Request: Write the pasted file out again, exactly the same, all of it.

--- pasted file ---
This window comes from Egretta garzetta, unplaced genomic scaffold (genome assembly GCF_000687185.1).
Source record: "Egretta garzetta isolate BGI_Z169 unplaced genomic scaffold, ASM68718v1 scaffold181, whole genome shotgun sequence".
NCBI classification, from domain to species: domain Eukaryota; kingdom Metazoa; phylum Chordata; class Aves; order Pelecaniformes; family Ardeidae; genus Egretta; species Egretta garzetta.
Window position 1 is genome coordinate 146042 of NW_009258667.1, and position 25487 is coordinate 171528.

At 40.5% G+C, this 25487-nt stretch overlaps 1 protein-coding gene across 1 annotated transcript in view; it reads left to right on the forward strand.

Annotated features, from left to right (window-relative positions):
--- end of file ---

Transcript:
This window comes from Egretta garzetta, unplaced genomic scaffold (genome assembly GCF_000687185.1).
Source record: "Egretta garzetta isolate BGI_Z169 unplaced genomic scaffold, ASM68718v1 scaffold181, whole genome shotgun sequence".
NCBI classification, from domain to species: domain Eukaryota; kingdom Metazoa; phylum Chordata; class Aves; order Pelecaniformes; family Ardeidae; genus Egretta; species Egretta garzetta.
Window position 1 is genome coordinate 146042 of NW_009258667.1, and position 25487 is coordinate 171528.

At 40.5% G+C, this 25487-nt stretch overlaps 1 protein-coding gene across 1 annotated transcript in view; it reads left to right on the forward strand.

Annotated features, from left to right (window-relative positions):